Brown worked for LGBT equality he appointed five openly gay judges during his time as governor including the first gay judge in America, Stephen Lachs, and the first lesbian judge in America, Mary C. Morgan. Brown again sought the Democratic nomination for president in 1980. Brown attracted fringe support in particular environmentalists; he was, however, overshadowed by better-known candidates Ted Kennedy and incumbent Jimmy Carter. He was unable to develop any momentum and was easily defeated. The biggest controversy as governor came in 1981 as a medfly infestation destroyed millions of dollars worth of crops.
Brown initially resisted calls to allow airborne spraying but eventually allowed it as the infestation worsened. Many people later claimed that the spray was dangerous to humans and also that it stripped car paint. Brown did not seek re-election in 1982. Instead, he ran for the U.S Senate. He was defeated by his Republican opponent Pete Wilson, who fifty two percent of the vote versus Brown’s forty-five percent.
With his defeat in the 1982 Senate Elections, many dismissed Brown’s career over. He took the time out of an office to travel. Jerry Brown studied Buddhism in Japan and visited Mother Theresa in India. He became the chairman of the Democratic Party in California in 1988 but resigned in 1991. He then stood for the Senate again only to withdraw his candidacy, while leading in the polls, to seek the Democratic nomination for president in the 1992 election. Brown ran on an anti-corruption platform and refused to accept major donations instead focussing on small donations from the masses.
Brown outflanked his opponents on the left and the right with his tax policies and won the states of Connecticut and Colorado. His small budget meant that Brown was not taken seriously by other candidates until it was only him Paul Tsongas, Massachusetts Senator, and Bill Clinton, Governor of Arkansas, left in the race. Brown’s campaign, however, imploded when he stated he would consider Jesse Jackson as a running mate. The Jewish community despised Jackson and Brown suffered a heavy defeat in New York. Brown won seven states and enjoyed the best money spent to votes ratio.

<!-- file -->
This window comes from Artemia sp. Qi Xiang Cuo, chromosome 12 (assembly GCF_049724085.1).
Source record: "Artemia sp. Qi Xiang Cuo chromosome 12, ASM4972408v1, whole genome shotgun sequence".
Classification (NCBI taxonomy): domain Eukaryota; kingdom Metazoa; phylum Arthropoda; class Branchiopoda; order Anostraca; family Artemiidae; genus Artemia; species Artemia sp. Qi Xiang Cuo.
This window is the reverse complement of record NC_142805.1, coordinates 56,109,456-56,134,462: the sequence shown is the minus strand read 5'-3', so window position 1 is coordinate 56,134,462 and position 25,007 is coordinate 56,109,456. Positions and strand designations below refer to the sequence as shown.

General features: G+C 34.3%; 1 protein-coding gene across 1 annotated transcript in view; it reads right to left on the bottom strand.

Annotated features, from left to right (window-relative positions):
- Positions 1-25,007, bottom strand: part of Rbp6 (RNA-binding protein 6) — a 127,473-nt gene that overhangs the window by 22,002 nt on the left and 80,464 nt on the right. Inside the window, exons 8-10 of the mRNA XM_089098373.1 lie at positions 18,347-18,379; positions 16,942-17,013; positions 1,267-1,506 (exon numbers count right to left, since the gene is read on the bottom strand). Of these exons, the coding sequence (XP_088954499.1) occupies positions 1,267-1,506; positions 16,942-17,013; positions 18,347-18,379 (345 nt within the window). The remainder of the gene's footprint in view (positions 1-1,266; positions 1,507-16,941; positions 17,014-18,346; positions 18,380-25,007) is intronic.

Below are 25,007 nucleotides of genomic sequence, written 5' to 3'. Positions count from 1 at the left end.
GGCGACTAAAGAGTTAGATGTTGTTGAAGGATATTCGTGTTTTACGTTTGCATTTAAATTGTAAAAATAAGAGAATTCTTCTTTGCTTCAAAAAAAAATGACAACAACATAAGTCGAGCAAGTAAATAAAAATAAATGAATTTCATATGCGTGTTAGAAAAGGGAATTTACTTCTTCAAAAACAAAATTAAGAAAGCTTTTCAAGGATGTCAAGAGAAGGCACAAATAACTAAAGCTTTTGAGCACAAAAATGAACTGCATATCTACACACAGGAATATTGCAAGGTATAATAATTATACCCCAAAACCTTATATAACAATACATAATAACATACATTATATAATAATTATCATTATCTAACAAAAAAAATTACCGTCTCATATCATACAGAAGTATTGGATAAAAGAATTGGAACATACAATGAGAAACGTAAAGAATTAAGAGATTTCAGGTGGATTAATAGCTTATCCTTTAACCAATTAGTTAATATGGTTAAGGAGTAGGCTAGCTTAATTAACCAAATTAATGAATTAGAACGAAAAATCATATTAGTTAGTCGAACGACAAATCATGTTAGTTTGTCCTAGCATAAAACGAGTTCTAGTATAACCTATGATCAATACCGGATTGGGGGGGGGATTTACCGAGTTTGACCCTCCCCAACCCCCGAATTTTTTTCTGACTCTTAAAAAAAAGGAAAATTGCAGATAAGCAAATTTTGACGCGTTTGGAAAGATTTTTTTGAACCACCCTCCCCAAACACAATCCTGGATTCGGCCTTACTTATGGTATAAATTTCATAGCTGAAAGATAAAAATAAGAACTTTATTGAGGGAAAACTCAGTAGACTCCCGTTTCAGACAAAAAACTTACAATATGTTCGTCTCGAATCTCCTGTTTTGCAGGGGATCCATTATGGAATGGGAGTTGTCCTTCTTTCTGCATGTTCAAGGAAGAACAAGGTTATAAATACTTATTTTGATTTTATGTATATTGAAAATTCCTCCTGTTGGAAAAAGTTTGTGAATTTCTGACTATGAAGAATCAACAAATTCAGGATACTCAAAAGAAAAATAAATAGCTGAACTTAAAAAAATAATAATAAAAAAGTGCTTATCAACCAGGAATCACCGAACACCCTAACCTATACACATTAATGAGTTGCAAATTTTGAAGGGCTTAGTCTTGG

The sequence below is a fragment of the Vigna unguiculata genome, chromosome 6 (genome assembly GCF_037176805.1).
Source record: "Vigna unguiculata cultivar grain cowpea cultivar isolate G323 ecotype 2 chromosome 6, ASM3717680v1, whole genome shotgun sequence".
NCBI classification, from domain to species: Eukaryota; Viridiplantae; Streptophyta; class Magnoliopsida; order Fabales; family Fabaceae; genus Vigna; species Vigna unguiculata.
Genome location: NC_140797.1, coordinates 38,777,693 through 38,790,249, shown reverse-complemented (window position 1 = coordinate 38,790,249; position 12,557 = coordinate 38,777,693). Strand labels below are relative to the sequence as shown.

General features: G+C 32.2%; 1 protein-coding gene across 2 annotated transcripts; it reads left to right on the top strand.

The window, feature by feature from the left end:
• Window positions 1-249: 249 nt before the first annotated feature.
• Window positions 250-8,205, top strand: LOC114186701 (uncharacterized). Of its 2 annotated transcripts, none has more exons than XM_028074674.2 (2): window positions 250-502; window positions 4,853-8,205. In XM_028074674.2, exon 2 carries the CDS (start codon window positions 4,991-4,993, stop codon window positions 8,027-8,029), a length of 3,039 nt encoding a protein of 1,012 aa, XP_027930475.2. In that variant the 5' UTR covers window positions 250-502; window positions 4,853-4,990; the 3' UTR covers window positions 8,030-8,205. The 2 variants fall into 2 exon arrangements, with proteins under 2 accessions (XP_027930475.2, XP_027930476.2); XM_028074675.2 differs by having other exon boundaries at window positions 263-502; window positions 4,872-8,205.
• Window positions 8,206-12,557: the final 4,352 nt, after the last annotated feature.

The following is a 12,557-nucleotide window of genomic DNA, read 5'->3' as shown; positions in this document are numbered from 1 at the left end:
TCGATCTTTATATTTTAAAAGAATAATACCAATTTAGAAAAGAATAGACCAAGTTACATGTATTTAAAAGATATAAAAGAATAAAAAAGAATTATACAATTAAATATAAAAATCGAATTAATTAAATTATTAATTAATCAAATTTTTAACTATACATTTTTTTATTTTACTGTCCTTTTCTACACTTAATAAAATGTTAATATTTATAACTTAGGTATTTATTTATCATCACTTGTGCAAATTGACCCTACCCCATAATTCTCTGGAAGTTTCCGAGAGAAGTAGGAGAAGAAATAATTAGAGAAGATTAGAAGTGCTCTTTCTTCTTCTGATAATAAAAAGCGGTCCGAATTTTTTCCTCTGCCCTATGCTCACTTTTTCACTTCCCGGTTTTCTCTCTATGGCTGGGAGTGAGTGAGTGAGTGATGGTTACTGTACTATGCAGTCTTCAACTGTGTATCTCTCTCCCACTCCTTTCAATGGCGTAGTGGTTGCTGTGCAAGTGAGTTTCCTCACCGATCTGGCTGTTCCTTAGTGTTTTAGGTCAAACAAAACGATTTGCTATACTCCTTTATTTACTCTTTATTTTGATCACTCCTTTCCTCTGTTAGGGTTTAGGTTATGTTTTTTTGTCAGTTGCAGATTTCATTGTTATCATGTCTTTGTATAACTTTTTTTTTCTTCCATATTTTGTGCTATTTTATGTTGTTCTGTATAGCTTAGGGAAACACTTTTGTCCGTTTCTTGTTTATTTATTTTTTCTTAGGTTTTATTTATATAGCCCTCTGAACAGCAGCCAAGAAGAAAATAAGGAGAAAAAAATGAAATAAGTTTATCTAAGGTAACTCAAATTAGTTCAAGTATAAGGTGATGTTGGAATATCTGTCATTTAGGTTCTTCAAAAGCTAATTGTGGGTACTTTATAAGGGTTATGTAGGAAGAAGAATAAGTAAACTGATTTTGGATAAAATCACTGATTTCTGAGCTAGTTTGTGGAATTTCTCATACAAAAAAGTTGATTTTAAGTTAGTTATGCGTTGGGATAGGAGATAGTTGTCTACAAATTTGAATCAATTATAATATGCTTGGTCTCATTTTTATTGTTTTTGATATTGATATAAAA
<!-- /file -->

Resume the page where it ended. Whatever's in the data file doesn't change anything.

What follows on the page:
Brown won enough delegates to deny Clinton a first ballot victory but was ultimately defeated.In 1995, Brown was elected mayor of Oakland. Brown was successful in revitalizing Oakland’s economy and population numbers but did not enjoy the same success in schooling and crime. Brown won landslide victories in the Democratic nomination and the Attorney General of California elections in 2006.
Return As Governor Of California
Jerry Brown again ran for the governorship of California in 2010. Incredibly negative campaigning marked the campaign by Brown and his opponent Meg Whitman. Brown was heavily outspent but defeated his opponent by nearly fourteen percent. Brown succeeded Arnold Schwarzenegger in 2011. Brown faced huge budget deficits and an economy in recession. He instigated budget cuts and attempted to raise new taxes. He also oversaw some projects to alleviate drought in California. Brown won a landslide in the 2014 governor election; this made him the longest-serving governor in Californian history.
Unusually for a prominent U.S politician Jerry Brown remained unmarried for an extended period of his career. He married his long-term girlfriend, Anne Gust, in 2005. Brown underwent surgery basal-cell carcinoma in his nose and treatment for prostate cancer in 2011. Brown was referred to in the media by his nickname of Moonbeam in 1978 when a journalist published that his girlfriend at the time referred to him as Moonbeam.